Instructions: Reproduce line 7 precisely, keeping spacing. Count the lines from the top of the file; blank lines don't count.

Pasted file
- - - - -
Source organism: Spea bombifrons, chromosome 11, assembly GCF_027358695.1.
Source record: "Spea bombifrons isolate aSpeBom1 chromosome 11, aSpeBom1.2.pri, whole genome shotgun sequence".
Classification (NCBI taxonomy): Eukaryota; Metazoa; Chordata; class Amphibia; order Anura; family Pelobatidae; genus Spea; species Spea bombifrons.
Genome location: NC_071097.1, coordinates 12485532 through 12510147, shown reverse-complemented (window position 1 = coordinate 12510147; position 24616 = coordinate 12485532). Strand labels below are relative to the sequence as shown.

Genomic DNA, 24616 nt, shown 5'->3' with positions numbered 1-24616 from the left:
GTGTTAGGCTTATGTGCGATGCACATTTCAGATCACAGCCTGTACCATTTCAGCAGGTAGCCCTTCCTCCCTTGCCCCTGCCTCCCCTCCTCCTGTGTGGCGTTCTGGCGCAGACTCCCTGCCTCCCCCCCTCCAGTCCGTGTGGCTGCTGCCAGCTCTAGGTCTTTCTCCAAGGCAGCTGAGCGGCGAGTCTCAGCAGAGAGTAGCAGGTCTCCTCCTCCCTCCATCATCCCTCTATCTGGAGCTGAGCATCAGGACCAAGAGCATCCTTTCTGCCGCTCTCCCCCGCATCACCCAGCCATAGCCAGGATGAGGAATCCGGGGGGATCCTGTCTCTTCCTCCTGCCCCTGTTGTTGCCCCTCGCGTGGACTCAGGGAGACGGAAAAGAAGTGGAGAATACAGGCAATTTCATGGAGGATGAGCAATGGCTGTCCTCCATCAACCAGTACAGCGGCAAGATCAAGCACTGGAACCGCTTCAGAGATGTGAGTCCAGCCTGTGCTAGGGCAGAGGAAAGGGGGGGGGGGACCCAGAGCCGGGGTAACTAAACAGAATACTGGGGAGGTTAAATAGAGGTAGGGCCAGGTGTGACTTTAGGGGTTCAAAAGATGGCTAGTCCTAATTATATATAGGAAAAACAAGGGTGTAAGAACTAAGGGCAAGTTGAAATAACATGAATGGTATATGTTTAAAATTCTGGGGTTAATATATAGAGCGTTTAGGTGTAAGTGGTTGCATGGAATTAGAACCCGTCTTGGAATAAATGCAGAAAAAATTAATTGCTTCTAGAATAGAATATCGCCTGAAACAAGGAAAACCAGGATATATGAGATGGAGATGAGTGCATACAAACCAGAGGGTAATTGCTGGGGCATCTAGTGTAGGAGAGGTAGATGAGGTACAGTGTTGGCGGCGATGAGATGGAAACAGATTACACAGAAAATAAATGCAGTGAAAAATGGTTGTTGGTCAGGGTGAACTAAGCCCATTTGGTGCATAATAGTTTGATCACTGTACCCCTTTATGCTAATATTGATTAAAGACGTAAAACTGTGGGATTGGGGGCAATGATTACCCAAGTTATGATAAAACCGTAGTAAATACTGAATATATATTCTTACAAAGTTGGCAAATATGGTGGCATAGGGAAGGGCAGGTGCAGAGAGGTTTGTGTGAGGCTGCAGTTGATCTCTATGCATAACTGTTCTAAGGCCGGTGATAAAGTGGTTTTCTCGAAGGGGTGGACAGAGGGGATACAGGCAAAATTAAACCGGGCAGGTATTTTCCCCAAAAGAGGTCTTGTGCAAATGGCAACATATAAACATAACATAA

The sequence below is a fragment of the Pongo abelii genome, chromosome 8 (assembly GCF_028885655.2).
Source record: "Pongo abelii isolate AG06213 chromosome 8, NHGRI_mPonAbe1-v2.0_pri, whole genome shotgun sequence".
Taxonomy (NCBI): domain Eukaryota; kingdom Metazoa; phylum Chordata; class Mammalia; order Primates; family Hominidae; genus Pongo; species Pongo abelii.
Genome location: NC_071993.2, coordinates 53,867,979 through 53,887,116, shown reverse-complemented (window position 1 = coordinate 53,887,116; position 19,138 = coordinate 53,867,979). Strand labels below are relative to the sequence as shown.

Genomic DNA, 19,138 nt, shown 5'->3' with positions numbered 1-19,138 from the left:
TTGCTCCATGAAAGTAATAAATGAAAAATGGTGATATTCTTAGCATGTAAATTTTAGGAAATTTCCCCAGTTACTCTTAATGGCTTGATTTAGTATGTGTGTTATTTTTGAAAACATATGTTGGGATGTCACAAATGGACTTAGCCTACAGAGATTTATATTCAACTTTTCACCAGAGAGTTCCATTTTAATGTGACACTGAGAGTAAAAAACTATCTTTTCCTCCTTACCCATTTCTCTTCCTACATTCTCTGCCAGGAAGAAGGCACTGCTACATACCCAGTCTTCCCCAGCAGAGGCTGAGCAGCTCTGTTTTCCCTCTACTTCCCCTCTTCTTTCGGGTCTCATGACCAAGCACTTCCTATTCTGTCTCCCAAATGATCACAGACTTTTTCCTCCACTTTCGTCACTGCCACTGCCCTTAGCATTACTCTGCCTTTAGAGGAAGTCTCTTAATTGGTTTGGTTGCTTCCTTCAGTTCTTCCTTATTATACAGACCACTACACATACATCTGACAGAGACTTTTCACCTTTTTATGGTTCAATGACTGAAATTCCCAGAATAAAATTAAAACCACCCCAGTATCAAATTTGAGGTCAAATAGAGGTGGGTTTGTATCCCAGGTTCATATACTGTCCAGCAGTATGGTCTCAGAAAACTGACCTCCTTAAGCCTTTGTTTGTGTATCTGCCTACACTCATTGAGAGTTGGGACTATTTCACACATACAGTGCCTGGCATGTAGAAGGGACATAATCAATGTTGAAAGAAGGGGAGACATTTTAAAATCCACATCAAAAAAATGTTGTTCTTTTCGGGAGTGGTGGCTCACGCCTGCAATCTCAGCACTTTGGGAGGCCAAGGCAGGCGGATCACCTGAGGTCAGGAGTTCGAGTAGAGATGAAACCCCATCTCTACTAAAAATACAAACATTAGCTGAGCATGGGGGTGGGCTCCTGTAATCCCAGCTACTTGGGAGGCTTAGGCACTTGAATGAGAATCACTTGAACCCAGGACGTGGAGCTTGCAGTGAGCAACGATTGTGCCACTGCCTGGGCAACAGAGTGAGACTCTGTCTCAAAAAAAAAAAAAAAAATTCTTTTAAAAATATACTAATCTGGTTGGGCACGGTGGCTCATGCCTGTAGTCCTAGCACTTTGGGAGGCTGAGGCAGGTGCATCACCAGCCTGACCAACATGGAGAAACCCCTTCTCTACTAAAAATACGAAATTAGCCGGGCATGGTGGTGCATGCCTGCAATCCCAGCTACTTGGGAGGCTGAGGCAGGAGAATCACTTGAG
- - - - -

The sequence below is a fragment of the Pongo abelii genome, chromosome 8 (assembly GCF_028885655.2).